LET’S TALK ABOUT: “Trigger Pullers” in Afghanistan
By Robert Pasciullo at Gather
I just read that some U.S. officials are considering sending 14,000 troops to replace support troops who are assigned non-combatant duties according to a Pentagon official who always spoke behind the security curtain of anonymity that “It makes sense to get rid of the clerks and replace them with trigger pullers.” First of all, I find despicable the term “trigger puller” applied to the brave men and women serving in Afghanistan as if they were mindless robots. Secondly, I believe the “war” in Afghanistan is unwinnable.
While I continue to support President Obama, I am dismayed that he is considering ratcheting up the military forces in Afghanistan. Recent polls – Washington Post/ABC News Poll, indicate that the American public is opposed to dispatching additional troops to Afghanistan. Fifty-one per cent of the respondents said the war is no longer worth fighting and the human and economic costs are too great to continue. In the U.S. Senate, Russ Feingold has spoken out against further escalation. In the House, James P. McGovern of Massachusetts authored a bill calling for an exit strategy co-sponsored by 100 House members – Democrats and Republicans alike. Robert Greenwald, initiator of the “Rethink Afghanistan” project, pointed out that Afghan civilians, especially women, are “… ill served” by the occupation and that “there is no victory to be won in Afghanistan.” Vice President Joe Biden has joined the growing chorus, warning the administration of the dangers of escalating the troop force in Afghanistan. George F. Will, the erstwhile conservative pundit, wrote in his column Tuesday, Sept. 2, that the United States should substantially reduce its presence in the country.
The voice of the people against escalation is slowly becoming an echo of the Vietnam Era. Why is it so difficult for our political and military leaders to look back at recent history to realize that Afghanistan is the “graveyard of empires,” notably the British and the Soviet Union. I fear the same results for the United States and our allies. This concern is reinforced by recent comments from the Chairman of the Joints Chief of Staff Admiral Mike Mullen, who admitted that current “conditions are serious and deteriorating.” In addition to Admiral Mullen’s comment about the current status, he, according to an article by Thom Shanker, in the New York Times, was critical of our government’s attempt at “strategic communication” with the Muslim World. Shanker wrote that it is improbable that our nation can restore its credibility as long as American actions and behavior are discerned as arrogant, insensitive and insulting. As patriotic as one can be, one has to admit our nation has been especially heavy handed and obtuse in our relations with the Muslims – Abu Ghraib and Guantanamo are obvious examples.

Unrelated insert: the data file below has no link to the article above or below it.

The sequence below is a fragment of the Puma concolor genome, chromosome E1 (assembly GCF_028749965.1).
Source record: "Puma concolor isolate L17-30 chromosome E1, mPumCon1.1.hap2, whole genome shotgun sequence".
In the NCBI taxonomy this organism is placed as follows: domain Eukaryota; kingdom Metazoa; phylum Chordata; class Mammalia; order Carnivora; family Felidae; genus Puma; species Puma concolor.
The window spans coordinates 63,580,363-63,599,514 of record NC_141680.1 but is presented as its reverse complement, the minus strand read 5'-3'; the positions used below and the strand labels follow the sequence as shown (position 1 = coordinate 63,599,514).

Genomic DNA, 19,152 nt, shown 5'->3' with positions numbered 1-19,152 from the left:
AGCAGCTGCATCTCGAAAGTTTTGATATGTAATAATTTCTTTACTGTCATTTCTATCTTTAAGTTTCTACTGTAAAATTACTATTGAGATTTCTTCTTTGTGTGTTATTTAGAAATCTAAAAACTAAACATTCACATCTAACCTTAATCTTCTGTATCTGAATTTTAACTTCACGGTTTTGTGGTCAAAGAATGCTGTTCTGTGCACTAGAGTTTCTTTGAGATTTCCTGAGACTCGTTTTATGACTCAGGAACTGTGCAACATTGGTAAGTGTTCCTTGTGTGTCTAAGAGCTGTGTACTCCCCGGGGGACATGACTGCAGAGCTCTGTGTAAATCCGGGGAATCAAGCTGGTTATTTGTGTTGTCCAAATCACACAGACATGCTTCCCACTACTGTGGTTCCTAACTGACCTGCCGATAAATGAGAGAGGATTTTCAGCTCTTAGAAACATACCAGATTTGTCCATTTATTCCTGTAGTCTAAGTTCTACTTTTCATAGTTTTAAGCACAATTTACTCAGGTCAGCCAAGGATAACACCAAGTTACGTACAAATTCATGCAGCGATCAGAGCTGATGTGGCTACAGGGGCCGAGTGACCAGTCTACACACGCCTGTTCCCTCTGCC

If, after eight years of fighting, in spite of the presence of more than 100,000 Western troops in Afghanistan, the present “conditions are serious and deteriorating,” the American public has a responsibility to demand from the administration the plans for exit from this ugly war. I reject Obama”s comment that this is a “war of necessity,” a term that is an echo of former President George W. Bush’s description of the situation.
How can this be a “war of necessity” when the Afghan government is so corrupt, that opium production is the major industry, that the country is battle fatigued after decades of occupation and war, that its infrastructure almost non-existent, and than its people are helpless victims compressed between two odious forces – the Taliban and the government supported war lords?
It is just and reasonable that the United States and its Western allies should expedite an exit strategy.
Let’s us not have another Vietnam! Let’s us raise our voices and let President Obama know that escalation of this war is not necessary in any way and in any form. Please act today by writing, emailing, calling the White House! It’s everyone’s privilege and duty to be heard.